List of Potential Witnesses

When your criminal defense attorney represents you in a criminal matter, your attorney has to do a lot of preparation starting immediately after getting the discovery from the district attorney. Your attorney does not have the luxury of waiting until he knows your case is going to trial to begin preparing your case. Proper preparation and investigation can greatly assist in getting a good deal for you in a plea bargain with prosecutors.

Furthermore, many (if not most) criminal prosecutions do not have DNA, fingerprint, or video evidence—despite what you may see on CSI. Rather, most cases come down to "he said, she said."

In criminal prosecutions, the main witnesses against you are generally the “victim” and one or more police officers who investigated the case. Juries are usually sympathetic to “victims” and tend to believe what police officers say, even though many officers are not as trustworthy as we would like to believe. Because the witnesses are often skewed in favor of the prosecution from the outset, it is important to provide a complete and accurate list of potential witnesses to your attorney as soon as possible.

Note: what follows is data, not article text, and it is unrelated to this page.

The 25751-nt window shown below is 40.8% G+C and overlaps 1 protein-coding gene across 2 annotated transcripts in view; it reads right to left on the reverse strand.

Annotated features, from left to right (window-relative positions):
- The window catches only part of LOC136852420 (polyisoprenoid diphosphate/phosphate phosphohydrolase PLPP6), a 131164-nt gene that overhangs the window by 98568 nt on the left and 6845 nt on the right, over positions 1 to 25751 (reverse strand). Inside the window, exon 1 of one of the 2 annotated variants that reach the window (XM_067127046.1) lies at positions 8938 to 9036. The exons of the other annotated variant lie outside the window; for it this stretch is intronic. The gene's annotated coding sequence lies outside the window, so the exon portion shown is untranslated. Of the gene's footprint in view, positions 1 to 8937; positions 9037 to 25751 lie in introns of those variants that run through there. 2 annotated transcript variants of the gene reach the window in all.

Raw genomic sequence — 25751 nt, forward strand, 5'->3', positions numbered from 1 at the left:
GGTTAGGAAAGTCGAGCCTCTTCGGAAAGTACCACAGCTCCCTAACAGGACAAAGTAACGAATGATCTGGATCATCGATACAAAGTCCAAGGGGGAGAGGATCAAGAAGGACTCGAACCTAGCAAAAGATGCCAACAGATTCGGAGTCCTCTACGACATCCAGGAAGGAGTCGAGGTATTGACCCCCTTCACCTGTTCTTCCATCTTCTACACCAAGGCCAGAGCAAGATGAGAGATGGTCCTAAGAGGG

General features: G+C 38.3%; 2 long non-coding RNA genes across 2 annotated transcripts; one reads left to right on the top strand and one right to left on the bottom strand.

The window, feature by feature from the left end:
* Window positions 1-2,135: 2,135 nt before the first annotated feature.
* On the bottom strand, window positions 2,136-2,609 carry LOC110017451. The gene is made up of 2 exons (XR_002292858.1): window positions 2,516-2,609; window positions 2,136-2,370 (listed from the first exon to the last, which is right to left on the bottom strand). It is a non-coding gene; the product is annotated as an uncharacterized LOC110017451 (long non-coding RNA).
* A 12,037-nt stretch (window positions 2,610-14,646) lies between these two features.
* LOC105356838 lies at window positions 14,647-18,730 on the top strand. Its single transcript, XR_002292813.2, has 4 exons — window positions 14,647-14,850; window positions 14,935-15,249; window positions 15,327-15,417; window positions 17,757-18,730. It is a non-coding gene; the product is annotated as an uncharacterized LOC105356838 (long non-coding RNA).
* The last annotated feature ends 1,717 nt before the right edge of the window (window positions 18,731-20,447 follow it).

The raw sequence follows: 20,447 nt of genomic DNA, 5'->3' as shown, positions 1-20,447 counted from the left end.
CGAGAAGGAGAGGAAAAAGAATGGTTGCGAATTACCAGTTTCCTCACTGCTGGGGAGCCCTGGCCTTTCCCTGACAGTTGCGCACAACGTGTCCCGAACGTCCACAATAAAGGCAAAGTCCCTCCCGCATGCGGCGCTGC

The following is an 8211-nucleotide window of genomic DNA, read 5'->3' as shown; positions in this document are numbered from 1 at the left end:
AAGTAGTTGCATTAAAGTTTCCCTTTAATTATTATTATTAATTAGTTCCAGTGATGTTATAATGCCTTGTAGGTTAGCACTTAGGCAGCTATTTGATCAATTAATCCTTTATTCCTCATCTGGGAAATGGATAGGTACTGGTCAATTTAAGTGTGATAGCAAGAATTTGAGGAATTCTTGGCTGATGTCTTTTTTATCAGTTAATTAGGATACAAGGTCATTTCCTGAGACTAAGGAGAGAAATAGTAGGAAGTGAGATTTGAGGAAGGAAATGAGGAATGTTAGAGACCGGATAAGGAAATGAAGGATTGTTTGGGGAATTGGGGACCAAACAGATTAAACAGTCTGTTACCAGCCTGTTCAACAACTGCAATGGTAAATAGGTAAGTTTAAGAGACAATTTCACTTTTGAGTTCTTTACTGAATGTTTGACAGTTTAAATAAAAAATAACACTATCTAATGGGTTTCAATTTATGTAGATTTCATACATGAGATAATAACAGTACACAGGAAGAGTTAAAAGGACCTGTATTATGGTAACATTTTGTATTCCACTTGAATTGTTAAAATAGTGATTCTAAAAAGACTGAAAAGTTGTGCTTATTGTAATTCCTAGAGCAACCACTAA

Armed with a list of potential witnesses, your attorney and his investigative staff can interview the witnesses early, when their memories of the events are fresher in their minds. After hearing what the witnesses recall about the incident, your attorney can make an informed decision as to whether that particular witness will be helpful at trial and whether the information can help get you a better plea agreement with the prosecution to save the expense, time, and risk of a trial.

If you have been involved in an incident that you fear may make you the target of a police investigation or if you have been contacted by police or arrested already, call a criminal defense attorney at the American Justice Center for a free, confidential, no obligation consultation (then make a list of potential witnesses).